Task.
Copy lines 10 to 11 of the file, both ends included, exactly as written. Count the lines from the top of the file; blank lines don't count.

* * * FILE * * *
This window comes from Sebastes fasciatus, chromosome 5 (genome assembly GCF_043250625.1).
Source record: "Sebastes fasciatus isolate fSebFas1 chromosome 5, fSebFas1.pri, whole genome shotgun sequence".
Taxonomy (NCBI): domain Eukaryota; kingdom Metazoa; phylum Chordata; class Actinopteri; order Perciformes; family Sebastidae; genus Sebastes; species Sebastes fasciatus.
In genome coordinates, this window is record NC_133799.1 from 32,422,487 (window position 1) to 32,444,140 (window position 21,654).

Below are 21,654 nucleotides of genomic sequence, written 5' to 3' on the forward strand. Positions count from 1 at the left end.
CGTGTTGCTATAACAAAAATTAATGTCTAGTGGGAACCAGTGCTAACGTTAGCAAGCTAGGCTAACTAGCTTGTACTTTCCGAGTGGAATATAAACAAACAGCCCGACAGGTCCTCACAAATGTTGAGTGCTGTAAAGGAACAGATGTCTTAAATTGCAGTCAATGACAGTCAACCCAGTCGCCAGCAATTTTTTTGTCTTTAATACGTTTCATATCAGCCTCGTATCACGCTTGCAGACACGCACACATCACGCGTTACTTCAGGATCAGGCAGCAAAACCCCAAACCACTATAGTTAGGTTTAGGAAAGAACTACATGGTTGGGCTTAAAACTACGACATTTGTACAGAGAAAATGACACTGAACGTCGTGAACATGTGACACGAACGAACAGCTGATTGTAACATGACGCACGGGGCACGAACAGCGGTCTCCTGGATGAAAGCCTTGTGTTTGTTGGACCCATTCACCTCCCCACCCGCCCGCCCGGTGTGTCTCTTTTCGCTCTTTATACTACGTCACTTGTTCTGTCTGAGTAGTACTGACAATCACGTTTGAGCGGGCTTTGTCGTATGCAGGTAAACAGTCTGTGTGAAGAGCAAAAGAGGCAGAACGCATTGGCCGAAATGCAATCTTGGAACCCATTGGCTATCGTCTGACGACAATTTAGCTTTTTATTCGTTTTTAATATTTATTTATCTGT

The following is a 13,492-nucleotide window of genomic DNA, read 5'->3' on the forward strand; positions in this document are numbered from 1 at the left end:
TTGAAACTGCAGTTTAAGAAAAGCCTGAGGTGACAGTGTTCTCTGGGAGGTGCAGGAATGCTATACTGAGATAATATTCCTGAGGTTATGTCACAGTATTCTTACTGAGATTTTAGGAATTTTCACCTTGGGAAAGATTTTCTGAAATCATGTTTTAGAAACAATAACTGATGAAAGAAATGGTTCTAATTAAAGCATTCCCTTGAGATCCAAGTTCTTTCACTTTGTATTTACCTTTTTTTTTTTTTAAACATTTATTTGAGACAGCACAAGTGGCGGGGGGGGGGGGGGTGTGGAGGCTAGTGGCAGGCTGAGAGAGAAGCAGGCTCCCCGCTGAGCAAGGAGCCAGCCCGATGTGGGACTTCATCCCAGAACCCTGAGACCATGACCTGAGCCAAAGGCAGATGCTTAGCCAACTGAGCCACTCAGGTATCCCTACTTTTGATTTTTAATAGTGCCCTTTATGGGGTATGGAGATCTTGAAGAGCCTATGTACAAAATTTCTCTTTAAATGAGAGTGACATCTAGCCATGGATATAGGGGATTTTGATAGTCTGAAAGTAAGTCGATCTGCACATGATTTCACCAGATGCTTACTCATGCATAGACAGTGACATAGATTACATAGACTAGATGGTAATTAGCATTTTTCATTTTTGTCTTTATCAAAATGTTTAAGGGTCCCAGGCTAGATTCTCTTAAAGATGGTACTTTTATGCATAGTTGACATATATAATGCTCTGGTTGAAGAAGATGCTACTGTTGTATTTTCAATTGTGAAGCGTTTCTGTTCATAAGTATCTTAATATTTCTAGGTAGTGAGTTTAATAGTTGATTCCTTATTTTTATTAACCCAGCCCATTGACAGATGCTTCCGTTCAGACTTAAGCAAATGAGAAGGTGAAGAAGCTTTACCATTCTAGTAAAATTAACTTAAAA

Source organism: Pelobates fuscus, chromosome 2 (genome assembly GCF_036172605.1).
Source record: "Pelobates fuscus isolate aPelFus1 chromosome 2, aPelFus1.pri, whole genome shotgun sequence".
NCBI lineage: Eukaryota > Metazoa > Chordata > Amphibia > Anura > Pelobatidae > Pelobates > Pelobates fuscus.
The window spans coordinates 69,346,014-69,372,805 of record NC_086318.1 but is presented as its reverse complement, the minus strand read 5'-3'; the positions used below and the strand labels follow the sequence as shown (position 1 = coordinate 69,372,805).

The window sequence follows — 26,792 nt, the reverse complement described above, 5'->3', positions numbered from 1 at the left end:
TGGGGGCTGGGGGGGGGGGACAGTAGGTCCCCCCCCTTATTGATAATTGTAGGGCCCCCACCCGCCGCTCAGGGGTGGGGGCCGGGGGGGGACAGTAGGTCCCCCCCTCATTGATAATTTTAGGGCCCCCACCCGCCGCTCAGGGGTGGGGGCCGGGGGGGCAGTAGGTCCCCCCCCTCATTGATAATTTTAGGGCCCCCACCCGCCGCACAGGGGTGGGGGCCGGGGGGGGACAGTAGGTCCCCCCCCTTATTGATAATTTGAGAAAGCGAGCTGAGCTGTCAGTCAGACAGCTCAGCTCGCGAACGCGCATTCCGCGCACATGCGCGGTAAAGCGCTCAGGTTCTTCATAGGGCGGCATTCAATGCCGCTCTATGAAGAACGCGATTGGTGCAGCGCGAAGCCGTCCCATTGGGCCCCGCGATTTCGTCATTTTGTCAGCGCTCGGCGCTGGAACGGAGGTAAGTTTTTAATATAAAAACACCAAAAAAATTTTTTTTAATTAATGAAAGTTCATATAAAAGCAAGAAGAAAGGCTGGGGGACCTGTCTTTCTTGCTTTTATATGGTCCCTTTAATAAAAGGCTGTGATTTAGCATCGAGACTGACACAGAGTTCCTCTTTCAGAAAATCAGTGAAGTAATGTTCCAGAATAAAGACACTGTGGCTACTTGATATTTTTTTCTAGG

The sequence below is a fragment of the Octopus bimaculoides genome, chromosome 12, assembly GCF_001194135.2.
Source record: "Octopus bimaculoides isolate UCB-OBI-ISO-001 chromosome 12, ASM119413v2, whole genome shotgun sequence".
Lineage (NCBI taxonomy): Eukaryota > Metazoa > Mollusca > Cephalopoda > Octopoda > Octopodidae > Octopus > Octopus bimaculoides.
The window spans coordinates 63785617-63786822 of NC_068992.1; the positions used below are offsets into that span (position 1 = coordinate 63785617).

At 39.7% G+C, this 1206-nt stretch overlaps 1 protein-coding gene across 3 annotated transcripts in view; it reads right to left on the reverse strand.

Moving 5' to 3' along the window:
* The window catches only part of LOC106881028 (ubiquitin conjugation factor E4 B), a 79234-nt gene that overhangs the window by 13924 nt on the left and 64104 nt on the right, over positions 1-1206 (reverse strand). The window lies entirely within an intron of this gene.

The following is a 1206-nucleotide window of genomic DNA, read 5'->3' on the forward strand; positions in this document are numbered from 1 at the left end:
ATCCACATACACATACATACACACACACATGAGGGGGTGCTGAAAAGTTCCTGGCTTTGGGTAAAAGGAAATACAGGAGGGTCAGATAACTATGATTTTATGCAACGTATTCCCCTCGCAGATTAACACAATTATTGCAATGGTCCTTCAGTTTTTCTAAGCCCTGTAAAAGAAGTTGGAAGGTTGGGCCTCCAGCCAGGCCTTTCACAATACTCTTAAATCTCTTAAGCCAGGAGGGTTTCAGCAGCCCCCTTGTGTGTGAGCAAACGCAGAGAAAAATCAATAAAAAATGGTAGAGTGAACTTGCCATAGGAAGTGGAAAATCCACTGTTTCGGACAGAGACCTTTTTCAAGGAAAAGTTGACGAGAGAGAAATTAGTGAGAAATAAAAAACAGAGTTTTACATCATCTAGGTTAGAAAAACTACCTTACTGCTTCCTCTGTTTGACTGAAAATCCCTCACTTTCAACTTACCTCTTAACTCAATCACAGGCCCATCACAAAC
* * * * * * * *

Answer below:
Source record: "Pelobates fuscus isolate aPelFus1 chromosome 2, aPelFus1.pri, whole genome shotgun sequence".
NCBI lineage: Eukaryota > Metazoa > Chordata > Amphibia > Anura > Pelobatidae > Pelobates > Pelobates fuscus.